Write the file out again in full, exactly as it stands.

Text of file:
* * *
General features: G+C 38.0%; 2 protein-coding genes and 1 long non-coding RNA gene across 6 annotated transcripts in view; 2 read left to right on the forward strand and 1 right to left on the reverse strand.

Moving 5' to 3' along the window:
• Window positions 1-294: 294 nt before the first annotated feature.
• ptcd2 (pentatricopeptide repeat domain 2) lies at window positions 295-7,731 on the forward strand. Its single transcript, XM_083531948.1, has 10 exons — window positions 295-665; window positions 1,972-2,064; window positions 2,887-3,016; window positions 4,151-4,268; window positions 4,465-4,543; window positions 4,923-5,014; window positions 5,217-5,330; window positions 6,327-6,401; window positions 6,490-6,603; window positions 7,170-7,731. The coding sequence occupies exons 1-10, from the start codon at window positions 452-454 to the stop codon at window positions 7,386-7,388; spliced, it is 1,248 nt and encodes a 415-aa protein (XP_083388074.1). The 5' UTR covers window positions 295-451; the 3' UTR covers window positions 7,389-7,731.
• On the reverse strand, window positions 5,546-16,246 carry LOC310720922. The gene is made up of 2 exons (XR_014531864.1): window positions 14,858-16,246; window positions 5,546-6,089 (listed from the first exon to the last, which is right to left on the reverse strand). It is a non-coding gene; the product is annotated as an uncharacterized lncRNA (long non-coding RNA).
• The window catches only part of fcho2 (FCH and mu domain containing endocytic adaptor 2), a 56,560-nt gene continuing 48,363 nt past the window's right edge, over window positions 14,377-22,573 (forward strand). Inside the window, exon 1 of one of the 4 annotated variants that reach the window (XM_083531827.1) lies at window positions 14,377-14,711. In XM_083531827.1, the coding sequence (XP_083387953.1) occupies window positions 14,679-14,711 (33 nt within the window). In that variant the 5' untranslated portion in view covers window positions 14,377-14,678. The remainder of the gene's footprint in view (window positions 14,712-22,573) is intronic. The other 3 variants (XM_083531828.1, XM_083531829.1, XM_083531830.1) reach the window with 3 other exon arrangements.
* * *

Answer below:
General features: G+C 38.0%; 2 protein-coding genes and 1 long non-coding RNA gene across 6 annotated transcripts in view; 2 read left to right on the forward strand and 1 right to left on the reverse strand.

Moving 5' to 3' along the window:
• Window positions 1-294: 294 nt before the first annotated feature.
• ptcd2 (pentatricopeptide repeat domain 2) lies at window positions 295-7,731 on the forward strand. Its single transcript, XM_083531948.1, has 10 exons — window positions 295-665; window positions 1,972-2,064; window positions 2,887-3,016; window positions 4,151-4,268; window positions 4,465-4,543; window positions 4,923-5,014; window positions 5,217-5,330; window positions 6,327-6,401; window positions 6,490-6,603; window positions 7,170-7,731. The coding sequence occupies exons 1-10, from the start codon at window positions 452-454 to the stop codon at window positions 7,386-7,388; spliced, it is 1,248 nt and encodes a 415-aa protein (XP_083388074.1). The 5' UTR covers window positions 295-451; the 3' UTR covers window positions 7,389-7,731.
• On the reverse strand, window positions 5,546-16,246 carry LOC310720922. The gene is made up of 2 exons (XR_014531864.1): window positions 14,858-16,246; window positions 5,546-6,089 (listed from the first exon to the last, which is right to left on the reverse strand). It is a non-coding gene; the product is annotated as an uncharacterized lncRNA (long non-coding RNA).
• The window catches only part of fcho2 (FCH and mu domain containing endocytic adaptor 2), a 56,560-nt gene continuing 48,363 nt past the window's right edge, over window positions 14,377-22,573 (forward strand). Inside the window, exon 1 of one of the 4 annotated variants that reach the window (XM_083531827.1) lies at window positions 14,377-14,711. In XM_083531827.1, the coding sequence (XP_083387953.1) occupies window positions 14,679-14,711 (33 nt within the window). In that variant the 5' untranslated portion in view covers window positions 14,377-14,678. The remainder of the gene's footprint in view (window positions 14,712-22,573) is intronic. The other 3 variants (XM_083531828.1, XM_083531829.1, XM_083531830.1) reach the window with 3 other exon arrangements.